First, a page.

McIntosh Officials Fear Lost Tax Funds; Two Commissioners Say Large Landowners Should Be Paying More in Property Taxes

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DARIEN - A couple of McIntosh County commissioners claim some large landowners in the county are taking advantage of local tax laws to avoid paying what they say would be higher - and more equitable - property taxes.

George W. "Bubba" Deverger Jr. and Steve Jessup say large landowners, including paper companies, which own thousands of acres of land in the county, pay taxes on their property based on an agricultural assessment. At the same time, they're marketing some of their land as developable residential or commercial property, which would be taxed at a much higher rate.

"They're wanting their property taxed at one value, while they've got it for sale at another value," Deverger said.

The landowners are taking advantage of a Keep Georgia Green initiative that passed by referendum several years ago, Deverger said, which led to reduced property taxes on timberland. The intent of that referendum has been corrupted, he said.

"We went from the green of trees to the green of money," he said.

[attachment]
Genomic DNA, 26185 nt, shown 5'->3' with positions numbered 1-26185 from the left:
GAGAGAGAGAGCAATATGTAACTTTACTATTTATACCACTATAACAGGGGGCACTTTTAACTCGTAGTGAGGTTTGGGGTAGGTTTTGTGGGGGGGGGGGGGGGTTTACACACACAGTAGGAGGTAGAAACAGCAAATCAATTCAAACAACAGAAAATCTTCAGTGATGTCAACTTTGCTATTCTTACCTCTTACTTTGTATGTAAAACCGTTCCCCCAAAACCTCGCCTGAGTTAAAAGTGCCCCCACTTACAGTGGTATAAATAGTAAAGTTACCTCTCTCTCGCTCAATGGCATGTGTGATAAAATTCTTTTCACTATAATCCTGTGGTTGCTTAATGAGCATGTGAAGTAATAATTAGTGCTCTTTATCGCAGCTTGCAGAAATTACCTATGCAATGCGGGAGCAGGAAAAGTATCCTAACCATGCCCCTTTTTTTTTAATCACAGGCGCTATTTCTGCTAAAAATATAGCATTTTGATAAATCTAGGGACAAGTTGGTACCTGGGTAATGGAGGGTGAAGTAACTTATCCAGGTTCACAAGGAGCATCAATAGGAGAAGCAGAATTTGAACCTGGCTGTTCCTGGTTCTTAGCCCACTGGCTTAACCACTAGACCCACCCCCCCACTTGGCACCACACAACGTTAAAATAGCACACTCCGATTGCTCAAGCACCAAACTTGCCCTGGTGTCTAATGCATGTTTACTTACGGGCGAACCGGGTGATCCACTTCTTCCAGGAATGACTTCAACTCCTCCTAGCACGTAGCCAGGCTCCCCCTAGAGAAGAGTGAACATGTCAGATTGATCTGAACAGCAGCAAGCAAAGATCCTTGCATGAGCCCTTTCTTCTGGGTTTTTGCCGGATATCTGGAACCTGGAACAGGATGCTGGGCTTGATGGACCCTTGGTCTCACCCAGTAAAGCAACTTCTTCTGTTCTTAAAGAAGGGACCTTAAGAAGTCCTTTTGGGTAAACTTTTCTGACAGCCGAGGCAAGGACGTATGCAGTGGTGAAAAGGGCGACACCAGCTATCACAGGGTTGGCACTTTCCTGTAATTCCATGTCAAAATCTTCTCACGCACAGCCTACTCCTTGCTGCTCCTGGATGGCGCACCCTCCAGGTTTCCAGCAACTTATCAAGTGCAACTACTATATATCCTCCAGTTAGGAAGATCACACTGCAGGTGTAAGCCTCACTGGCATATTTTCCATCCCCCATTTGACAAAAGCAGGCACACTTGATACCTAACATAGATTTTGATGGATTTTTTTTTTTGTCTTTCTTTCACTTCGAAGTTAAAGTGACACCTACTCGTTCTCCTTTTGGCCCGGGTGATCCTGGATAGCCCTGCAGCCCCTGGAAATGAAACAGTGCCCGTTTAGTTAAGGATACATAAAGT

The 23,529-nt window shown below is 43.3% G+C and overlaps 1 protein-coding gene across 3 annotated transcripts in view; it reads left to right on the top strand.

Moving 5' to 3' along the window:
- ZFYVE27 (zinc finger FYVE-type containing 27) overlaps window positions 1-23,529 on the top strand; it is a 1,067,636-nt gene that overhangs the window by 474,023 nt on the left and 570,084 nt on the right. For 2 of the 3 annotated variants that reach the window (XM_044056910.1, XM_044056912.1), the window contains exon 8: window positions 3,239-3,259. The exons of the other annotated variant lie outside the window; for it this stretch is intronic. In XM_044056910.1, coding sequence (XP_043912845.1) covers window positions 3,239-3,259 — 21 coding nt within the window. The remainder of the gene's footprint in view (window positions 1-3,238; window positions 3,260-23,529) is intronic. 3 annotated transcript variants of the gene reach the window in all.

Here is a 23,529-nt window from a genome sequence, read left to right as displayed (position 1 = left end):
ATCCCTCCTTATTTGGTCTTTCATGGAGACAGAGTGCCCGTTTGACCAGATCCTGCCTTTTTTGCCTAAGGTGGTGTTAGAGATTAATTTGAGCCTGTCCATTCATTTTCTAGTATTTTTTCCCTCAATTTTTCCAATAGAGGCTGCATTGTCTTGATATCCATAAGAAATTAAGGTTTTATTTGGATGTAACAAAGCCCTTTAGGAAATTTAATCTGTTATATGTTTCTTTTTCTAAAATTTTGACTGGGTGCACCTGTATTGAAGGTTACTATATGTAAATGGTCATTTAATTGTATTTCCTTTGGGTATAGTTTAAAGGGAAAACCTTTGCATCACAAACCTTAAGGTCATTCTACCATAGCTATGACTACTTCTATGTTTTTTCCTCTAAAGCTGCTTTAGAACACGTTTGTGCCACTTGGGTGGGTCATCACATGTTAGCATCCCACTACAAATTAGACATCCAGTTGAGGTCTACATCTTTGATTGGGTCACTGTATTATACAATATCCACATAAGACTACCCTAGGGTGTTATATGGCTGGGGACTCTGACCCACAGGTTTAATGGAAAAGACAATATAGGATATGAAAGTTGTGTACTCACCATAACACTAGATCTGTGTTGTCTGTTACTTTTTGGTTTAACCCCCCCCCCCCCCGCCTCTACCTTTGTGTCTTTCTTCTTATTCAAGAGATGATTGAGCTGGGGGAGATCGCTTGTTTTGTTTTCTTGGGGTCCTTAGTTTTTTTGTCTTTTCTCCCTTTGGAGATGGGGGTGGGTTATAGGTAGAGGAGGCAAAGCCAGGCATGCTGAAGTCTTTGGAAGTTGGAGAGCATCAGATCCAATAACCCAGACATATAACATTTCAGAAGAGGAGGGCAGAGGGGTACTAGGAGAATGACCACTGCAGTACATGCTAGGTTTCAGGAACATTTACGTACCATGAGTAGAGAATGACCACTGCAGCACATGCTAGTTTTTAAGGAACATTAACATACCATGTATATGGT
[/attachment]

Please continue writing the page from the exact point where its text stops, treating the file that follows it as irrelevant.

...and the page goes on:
Property in the coastal county, much of it marsh- or riverfront, has become increasingly desirable to developers.

"I think the great majority of land held by paper companies is grossly undervalued," Jessup said.

McIntosh County Manager Luther Smart recognized there is a disparity, but said the county's hands are tied.

"I don't know how we're going to cure that," he said.

Landowners can "do that by state law," he said. "We can't develop a local ordinance that conflicts with state law. We have to operate within the constraints of the law even though we know what they're pulling."

Two paper companies, Rayonier and International, have been large landowners in the county, but International has sold off most of its property to developers, Chief Appraiser John Barnes said. …


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